Then came Maxwell, who gave us the equations describing how electric and magnetic fields interact and give rise to each other, and these equations predicted that waves made up of electric and magnetic fields moved at 186,300 miles a second. It was immediately realised that light must be one of these waving electric and magnetic fields.

Then came Einstein, who stated that if the Laws of Physics are the same in a uniformly moving room as they are in a room at rest then the Laws of Physics are the same in all Inertial Frames. This means that any measurement of the speed of light in any inertial frame will always give 186,300 miles per second and led to startling conclusions - that if two observers moving at different relative speeds both measure light as 186,300 miles per second, their definitions of time and distance (their clocks and rulers) are being changed due to their relative speeds in order to keep light at that constant speed. This was Special Relativity.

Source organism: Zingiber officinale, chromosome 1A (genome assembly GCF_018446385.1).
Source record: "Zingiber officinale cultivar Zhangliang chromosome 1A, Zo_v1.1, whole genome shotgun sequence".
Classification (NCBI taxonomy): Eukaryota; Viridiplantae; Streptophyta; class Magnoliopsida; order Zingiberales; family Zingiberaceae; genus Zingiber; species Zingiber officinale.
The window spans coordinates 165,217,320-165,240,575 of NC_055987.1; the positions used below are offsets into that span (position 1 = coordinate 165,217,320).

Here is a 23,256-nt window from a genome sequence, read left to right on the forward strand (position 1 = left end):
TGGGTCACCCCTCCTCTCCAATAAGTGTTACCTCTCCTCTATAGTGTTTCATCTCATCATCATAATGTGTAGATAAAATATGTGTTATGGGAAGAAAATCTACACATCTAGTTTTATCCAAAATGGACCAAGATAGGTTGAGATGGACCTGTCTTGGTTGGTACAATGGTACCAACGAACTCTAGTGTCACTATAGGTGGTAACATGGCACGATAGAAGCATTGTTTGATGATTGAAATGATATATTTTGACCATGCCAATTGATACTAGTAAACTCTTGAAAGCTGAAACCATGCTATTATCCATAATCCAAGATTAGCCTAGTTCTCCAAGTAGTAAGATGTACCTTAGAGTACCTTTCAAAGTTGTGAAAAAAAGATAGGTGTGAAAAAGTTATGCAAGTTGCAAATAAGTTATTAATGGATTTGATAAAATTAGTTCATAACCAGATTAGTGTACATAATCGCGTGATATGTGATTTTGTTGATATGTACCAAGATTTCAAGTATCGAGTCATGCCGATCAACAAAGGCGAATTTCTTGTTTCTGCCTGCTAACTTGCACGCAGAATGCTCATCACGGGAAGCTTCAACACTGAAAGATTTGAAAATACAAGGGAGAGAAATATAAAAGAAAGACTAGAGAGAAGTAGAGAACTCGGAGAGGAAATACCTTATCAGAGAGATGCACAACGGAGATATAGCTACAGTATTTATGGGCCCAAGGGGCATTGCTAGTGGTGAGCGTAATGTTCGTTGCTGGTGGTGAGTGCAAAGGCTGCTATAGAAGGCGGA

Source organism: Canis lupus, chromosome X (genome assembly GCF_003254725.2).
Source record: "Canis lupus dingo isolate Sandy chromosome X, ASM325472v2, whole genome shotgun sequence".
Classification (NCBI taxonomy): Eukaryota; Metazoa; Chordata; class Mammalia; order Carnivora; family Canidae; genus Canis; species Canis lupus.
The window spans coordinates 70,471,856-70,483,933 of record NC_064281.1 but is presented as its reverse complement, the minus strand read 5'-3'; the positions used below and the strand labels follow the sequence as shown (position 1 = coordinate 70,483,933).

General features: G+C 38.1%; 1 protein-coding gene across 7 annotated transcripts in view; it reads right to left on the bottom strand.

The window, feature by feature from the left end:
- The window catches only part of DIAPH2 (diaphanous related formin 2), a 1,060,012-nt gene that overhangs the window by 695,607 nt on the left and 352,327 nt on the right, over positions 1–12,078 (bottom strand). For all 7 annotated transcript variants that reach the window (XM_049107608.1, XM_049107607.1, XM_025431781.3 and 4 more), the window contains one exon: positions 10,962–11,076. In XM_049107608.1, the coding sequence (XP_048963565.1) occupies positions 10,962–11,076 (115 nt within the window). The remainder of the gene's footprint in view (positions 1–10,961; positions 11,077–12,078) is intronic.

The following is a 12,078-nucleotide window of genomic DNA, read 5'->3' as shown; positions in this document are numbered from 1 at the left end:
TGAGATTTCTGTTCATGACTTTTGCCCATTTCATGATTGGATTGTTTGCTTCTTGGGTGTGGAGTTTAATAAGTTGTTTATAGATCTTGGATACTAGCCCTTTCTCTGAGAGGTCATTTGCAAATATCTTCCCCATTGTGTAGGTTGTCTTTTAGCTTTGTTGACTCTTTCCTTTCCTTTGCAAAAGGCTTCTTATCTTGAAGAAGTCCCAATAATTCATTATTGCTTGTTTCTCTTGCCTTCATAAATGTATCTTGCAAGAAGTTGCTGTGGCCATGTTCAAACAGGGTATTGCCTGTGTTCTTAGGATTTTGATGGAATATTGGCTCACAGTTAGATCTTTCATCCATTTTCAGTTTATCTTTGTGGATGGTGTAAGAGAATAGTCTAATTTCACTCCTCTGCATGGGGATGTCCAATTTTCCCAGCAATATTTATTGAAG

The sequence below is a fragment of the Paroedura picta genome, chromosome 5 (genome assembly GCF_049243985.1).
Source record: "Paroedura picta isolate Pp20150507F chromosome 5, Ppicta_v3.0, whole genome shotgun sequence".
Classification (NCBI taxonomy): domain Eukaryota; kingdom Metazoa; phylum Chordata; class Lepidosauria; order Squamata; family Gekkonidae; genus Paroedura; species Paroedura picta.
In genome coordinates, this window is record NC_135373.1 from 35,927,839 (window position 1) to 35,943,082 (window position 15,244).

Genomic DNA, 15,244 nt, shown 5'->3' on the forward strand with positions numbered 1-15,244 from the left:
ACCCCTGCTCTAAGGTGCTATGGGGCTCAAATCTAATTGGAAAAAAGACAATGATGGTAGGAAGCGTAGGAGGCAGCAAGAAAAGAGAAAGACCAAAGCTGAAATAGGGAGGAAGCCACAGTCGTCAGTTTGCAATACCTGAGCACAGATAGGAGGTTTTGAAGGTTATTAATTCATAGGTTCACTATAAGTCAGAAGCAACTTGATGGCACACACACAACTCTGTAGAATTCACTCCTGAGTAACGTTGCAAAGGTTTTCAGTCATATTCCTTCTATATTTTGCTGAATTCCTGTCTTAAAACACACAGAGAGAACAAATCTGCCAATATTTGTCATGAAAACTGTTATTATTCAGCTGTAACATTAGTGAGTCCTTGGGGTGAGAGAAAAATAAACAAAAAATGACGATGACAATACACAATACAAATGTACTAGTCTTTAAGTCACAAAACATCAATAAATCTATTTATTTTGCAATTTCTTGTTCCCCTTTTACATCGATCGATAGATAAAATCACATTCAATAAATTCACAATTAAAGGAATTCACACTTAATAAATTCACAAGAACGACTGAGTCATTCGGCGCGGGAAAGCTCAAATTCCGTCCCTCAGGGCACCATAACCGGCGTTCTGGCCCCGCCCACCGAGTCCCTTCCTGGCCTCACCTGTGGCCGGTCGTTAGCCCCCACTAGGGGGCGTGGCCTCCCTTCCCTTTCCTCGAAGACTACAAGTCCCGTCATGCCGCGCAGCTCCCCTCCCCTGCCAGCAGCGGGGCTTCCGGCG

Then came Einstein's General Relativity, where he realised that gravity and acceleration were equivalent and so he tied everything above together! It unifies special relativity, Newton's law of universal gravitation, and the insight that gravitational acceleration can be described by the curvature of space and time, this latter being produced by the mass-energy and momentum content of the matter in spacetime. 'Matter tells space how to curve. Space tells matter how to move.'

Initially, Einstein proposed three tests of general relativity.

1. the perihelion precession of Mercury's orbit
2. the deflection of light by the Sun
3. the gravitational redshift of light